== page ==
Want to master those beam skills but have no idea where to begin? The Gym Spot has put together some absolute must-do drills to help you master those skills and ace your beam routines in no time!
First things first, if you are not confident on a beam, make sure you start your drills closer to the ground and have matting available to you. This helps reduce the risk of injury occurring and can also help beginners build confidence before transferring to a higher beam.
Walk on a Beam
This may seem like an obvious one, but it is important to ensure that balance can be maintained. After all, what's the point of trying to do something more advanced if you can't balance, right?
This may be a casual walk over that can progress to the correct form, with pointed toes and then half turns. It may also be useful in this time to see if you can walk sideways on the beam to make sure that balance is maintained. These could also then revolve to dip walks and kick walks.
How to Maintain Straight Legs
One of the most essential components of training on a beam is straight legs. Many will have bent legs when starting, and it's essential that this is fixed before performing any other routines on the beam or within gymnastics in general. You can fix this issue by stretching beforehand, as this helps with flexibility.
To do this, ensure you have a mat and something that can elevate your back legs, such as a beat board or a plyo box. Start into a lunge position and then stretch into a split, but ensure you have your back leg on the beat board and force yourself to straighten your leg. This will develop the habit of ensuring your legs are straight when performing beam routines and should be implemented into strength and conditioning exercises.
Jump and Dismount Drills
Being able to jump on a beam sounds easy in theory, but being able to do a jump or a leap and then land perfectly on the beam with ease takes a lot of time and patience, as well as core strength and balance. The best way to start jumping on a beam is to simply jump off the beam onto the mat, as a lot of beam routines have the gymnast jumping off the beams to dismount and finish the routine. You can do the following when it comes to jumping off the beam:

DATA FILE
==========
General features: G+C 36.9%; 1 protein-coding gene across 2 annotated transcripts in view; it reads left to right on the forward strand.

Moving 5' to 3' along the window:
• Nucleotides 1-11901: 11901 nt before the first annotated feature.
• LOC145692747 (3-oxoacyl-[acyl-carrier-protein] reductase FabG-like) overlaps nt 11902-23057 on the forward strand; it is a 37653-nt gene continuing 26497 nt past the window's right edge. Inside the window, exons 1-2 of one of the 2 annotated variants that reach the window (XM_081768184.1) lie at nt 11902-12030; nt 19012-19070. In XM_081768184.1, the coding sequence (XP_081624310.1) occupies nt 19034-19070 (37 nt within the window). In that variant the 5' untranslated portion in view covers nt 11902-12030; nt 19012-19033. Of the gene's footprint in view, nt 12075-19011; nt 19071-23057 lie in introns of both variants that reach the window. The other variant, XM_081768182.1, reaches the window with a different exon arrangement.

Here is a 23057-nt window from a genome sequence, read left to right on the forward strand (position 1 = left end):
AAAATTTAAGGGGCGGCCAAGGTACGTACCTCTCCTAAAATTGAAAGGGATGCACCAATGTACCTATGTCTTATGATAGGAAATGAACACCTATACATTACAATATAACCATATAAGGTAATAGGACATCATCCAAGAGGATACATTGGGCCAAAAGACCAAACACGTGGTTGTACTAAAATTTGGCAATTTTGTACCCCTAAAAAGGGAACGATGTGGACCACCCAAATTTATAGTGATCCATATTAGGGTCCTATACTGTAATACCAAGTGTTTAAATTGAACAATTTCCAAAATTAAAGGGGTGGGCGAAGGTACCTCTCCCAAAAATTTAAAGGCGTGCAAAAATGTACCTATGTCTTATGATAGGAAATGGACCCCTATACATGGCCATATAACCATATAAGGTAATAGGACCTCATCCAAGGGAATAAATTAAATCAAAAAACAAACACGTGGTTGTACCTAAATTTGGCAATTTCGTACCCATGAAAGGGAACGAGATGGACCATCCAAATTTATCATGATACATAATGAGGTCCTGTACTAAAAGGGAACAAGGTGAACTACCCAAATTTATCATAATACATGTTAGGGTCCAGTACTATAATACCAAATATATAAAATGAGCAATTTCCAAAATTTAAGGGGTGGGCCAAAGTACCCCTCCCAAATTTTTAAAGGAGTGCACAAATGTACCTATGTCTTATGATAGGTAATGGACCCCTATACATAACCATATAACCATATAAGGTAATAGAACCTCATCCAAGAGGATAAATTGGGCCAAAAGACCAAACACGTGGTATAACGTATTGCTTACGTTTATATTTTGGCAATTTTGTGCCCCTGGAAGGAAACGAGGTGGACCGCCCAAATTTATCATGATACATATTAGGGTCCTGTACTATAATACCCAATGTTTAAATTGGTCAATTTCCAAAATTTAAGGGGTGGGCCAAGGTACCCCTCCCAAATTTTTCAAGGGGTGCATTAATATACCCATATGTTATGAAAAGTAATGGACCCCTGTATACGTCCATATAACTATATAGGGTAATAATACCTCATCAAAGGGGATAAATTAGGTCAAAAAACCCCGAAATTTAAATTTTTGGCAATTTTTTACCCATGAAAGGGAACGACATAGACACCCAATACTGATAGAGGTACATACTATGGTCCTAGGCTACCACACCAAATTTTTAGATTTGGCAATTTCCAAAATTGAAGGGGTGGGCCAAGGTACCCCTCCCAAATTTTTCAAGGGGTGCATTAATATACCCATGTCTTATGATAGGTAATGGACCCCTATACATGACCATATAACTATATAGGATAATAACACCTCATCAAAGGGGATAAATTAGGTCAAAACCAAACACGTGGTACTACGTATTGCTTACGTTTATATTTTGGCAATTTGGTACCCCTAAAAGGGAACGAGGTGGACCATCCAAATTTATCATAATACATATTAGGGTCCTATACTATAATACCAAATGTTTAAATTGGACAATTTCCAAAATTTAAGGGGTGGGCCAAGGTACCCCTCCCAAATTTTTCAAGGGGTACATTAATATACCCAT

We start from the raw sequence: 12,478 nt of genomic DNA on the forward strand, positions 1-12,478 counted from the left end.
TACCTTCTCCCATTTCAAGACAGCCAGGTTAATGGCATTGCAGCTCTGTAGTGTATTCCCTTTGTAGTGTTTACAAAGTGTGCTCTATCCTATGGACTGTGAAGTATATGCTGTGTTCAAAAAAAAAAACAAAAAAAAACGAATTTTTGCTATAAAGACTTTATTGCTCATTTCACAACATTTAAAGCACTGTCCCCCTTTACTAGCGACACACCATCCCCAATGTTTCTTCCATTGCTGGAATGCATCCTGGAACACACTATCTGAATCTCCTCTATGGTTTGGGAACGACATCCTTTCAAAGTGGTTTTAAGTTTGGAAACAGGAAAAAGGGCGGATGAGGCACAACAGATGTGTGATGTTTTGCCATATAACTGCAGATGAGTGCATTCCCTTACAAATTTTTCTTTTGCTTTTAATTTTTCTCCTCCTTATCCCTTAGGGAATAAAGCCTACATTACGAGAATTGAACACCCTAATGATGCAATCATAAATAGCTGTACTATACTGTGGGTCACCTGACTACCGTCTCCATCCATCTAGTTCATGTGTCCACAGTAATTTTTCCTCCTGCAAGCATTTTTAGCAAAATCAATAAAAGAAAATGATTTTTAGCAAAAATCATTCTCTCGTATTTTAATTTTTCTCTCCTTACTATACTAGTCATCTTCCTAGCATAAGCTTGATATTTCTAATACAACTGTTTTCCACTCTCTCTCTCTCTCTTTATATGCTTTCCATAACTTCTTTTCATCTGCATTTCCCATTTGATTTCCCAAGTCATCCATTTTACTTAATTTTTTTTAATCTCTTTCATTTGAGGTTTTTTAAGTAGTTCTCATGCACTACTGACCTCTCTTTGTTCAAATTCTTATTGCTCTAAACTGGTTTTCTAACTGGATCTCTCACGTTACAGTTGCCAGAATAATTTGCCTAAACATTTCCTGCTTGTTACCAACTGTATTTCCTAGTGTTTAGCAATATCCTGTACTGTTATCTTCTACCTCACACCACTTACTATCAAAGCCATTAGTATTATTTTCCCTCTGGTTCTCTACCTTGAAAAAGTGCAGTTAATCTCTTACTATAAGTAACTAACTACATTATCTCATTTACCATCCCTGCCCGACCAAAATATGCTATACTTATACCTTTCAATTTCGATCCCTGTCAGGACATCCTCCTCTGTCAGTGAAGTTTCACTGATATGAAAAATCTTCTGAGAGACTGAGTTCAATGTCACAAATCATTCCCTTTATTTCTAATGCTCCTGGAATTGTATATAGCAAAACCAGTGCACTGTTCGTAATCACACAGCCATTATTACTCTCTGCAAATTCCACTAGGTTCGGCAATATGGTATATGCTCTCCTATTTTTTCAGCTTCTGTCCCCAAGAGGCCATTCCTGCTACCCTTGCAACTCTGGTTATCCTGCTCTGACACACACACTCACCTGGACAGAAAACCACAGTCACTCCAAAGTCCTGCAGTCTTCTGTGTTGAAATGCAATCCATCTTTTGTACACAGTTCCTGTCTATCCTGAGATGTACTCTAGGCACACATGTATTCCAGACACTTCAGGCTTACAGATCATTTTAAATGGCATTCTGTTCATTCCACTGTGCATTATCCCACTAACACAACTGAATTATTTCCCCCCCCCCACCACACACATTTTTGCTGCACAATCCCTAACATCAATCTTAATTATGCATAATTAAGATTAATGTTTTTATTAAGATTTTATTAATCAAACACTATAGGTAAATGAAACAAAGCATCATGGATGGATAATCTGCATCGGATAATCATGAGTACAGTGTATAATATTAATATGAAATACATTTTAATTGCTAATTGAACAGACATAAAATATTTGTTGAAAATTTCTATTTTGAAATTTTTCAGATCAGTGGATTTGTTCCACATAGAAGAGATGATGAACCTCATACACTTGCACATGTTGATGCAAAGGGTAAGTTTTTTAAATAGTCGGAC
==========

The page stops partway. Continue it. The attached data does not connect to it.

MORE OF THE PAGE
- Straight pike: A vertical jump whereby the lower body folds at a 90-degree angle, creating an 'L' shape.
- Tuck jump: A vertical jump where the lower body (i.e legs) are tucked into the gymnast's chest.
- Straddle jump: Where the legs come out at a 60-degree angle on either side of the body once the gymnast is in the air. Ensure that legs come back together for a safe landing. It is also advised to work on this from the ground before performing this jump on a beam.
- Cartwheel: Find your ideal starting point on the beam (this may differ due to the gymnast's height). Ensure that when you kick over, you remain in a straight line. It is advised you use a floor beam with a mat underneath for this drill until you can adjust the beam higher to your needs.
- Round off: Very similar movements to a cartwheel, but instead, make sure that both feet touch the beam at the same time when exiting the manoeuvre.
The 'L' Turn
Due to its emergence in competitions, more and more commercial gyms have introduced this into their programs. The 'L' Turn or the 'Illusion Turn' can be something you can challenge yourself with as it requires a lot of hand-eye coordination, balance and core strength.
Before attempting this drill, you must warm up so that the correct muscle groups are activated when manoeuvring and helps reduce the risk of injury. You can do stretches, running on the spot or scissor kicks. Make use of resistance bands too to stretch your upper body. You can also do these conditioning and stretching exercises isolated from the Illusion Turn.
Always attempt to perform this drill from the ground before attempting from a beam. If it's your first time, make sure you have a coach nearby and do not attempt if you don't feel comfortable.
For more information on the 'L' turn, check out this informational video:
This drill has been designed specifically to prevent injuries before they occur. This teaches you how to achieve an aerial on the beam and do it without forming bad habits that could be detrimental to your performance later. Ensure that you have been performing similar movements such as cartwheels and round offs before attempting this. Once you have perfectly executed the movement, you can then attempt an aerial on a matted floor, landing on either a crash mat or a foam, depending on your current training situation. Remember, practice makes perfect!
Disclaimer: The key is to take your time and not attempt to do something if you are not comfortable. We highly advise having a coach, parent or guardian assist you when performing difficult manoeuvres.
What other drills would you like to know? Let us know in the comments!